After two women filed a complaint over a gay marriage prohibition, an Austrian court ruled in favor of same-sex marriage. The court removed a clause from the underlying statute stating that each party in a marriage must be of a different sex. The judges added that homosexuals will be able to marry by the end of 2018. There is however ample time for Austrian politicians to write a new law overriding the court’s decision. If no law is written, the court’s ruling will take effect in a year.
In 2010, Austria permitted same-sex couples to enter civil partnerships, but formal marriages have been forbidden. By the end of 2018, gay couples will still be allowed to join in civil partnerships, a legal status that, according to the judges, has become akin to marriage over the years.
According to a statement from the court, “[T]he distinction between marriage and civil partnership can no longer be maintained today without discriminating against same-sex couples.” The court added that the distinction between partnerships and marriages implies that gay and straight people are not equal in the eyes of the law. Accordingly, straight couples will, by the end of 2018, be allowed to enter civil partnerships as well.
The Arc of History
The court decision marks an important stepping stone in the long arc of history that – since 2001, when the Netherlands became the first country to allow same-sex marriage – has bent toward marriage equality. Not long ago, Germany broke its silence on the issue and permitted gay marriages. And even more recently, Australia legalized gay marriage. Of course, other European countries maintain their ban on same-sex unions. Those countries include: Latvia, Poland, Slovakia and Romania.
The Bad with the Good
On the face of it, the Austrian court’s decision bespeaks a liberalism that is alive and well in the heart of Europe. We would be remiss, however, to ignore some of the conservative counter-movements.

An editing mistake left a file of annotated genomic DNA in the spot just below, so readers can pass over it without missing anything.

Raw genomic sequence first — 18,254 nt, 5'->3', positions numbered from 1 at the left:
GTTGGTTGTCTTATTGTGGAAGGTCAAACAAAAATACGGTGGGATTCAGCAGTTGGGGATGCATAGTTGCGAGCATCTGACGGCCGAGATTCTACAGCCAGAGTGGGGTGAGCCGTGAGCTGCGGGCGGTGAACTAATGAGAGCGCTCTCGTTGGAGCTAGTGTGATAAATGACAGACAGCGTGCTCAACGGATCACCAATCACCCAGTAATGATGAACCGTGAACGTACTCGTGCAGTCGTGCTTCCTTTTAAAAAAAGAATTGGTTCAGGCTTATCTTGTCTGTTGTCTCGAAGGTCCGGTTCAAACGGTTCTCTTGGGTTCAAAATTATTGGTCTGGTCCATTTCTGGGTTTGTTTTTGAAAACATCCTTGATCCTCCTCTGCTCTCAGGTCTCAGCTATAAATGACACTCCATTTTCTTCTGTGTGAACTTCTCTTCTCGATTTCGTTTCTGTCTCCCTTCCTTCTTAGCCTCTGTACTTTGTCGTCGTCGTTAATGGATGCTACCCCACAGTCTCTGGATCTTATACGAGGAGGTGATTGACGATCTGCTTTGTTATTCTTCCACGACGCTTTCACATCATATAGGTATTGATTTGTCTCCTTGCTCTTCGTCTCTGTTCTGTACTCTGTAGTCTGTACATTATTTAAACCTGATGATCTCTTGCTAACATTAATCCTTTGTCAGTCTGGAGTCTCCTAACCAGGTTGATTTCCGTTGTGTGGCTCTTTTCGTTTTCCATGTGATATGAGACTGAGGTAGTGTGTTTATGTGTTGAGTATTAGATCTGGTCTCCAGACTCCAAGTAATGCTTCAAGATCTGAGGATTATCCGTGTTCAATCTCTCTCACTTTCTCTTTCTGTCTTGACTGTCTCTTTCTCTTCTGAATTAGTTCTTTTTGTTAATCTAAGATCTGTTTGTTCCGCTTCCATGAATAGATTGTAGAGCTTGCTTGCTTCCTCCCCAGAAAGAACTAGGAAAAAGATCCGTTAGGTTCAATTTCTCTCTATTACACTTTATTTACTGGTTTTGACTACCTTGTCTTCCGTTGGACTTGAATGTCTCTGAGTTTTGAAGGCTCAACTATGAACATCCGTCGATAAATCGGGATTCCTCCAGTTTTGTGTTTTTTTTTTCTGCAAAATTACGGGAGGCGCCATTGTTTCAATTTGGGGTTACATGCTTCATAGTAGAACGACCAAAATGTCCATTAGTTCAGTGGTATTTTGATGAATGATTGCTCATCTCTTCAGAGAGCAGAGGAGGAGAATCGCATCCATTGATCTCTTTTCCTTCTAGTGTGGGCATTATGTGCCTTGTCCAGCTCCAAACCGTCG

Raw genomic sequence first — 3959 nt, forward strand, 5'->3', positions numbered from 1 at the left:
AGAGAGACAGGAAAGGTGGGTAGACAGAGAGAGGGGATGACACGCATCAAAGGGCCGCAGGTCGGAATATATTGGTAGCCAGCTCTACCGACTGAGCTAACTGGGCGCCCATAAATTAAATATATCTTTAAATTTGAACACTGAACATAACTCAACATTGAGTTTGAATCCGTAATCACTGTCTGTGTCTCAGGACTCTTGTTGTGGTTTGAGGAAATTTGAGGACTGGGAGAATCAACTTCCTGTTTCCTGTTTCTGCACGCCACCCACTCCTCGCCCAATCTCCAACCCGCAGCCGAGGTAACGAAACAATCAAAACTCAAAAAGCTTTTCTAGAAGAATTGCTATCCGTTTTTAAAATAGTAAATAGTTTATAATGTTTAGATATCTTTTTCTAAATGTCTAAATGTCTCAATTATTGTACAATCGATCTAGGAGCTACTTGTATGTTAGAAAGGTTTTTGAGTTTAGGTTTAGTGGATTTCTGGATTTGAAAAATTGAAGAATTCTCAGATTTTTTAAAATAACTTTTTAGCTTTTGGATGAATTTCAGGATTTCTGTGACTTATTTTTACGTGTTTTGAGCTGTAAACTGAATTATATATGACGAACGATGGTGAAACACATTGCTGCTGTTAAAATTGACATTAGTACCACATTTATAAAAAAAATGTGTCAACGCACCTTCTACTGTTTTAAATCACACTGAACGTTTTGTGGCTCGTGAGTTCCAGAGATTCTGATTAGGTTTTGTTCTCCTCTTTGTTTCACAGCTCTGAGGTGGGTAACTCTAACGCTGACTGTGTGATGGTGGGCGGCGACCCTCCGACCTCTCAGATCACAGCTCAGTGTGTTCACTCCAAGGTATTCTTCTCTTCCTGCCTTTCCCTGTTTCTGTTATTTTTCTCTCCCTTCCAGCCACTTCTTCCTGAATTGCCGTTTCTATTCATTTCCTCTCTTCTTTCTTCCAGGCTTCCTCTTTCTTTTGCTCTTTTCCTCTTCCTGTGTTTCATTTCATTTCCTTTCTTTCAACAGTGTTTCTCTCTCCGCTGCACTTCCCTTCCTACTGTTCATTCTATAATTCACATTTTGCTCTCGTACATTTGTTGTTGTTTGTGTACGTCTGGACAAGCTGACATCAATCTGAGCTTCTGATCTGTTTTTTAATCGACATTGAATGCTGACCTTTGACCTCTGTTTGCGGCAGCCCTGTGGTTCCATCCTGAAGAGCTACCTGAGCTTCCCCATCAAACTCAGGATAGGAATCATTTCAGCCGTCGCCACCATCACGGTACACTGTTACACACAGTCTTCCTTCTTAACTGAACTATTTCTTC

The Conservative People’s Party (CPP) and the far-right Freedom Party (FPO) recently reached a coalition pact, making Austria the only Western European country to have a government partially led by a far-right faction. The CPP was formerly allied with the Social Democrats, but that relationship faltered in May. After the dissipation of the coalition, Austria held a snap election, resulting in the CPP taking control and joining forces with the FPO. This means that the FPO will now take over key cabinet positions, including the interior, foreign and defense ministries.
Upon approving the pact, President Alexander Van der Bellen met with the party leaders: Sebastian Kurz, the new Chancellor and head of CPP, and Heinz-Christian Strache, the leader of the FPO. Van der Bellen seemed happy with the meeting, saying, “In these talks among other things we agreed it is in the national interest of Austria to remain at the centre of a strong European Union and to actively participate in the future development of the European Union.”
But what does “pro-European” actually entail? In light of recent policy decisions, it would appear that a pro-European stance is tantamount to a stringent anti-migrant position. The new coalition has issued a series of regulations controlling the movement and lives of refugees in Austria. Those entering the country for the first time will have their phones confiscated, and any money will be taken and allegedly used to ameliorate conditions for migrants. Those already living in the country will be cut off from state benefits because, according to the far-right camp, they have not offered anything to the state to deserve any welfare.
Despite these authoritarian measures, the EU is supportive of the new government. Echoing Van der Bellen, European Commission President Jean-Claude Juncker said, “I look at the government program and I have reasonable confidence that this will be a pro-European government.” This should be cause for concern, as the FPO has a history of Nazi sympathy and is closely related to Marine Le Pen’s National Front.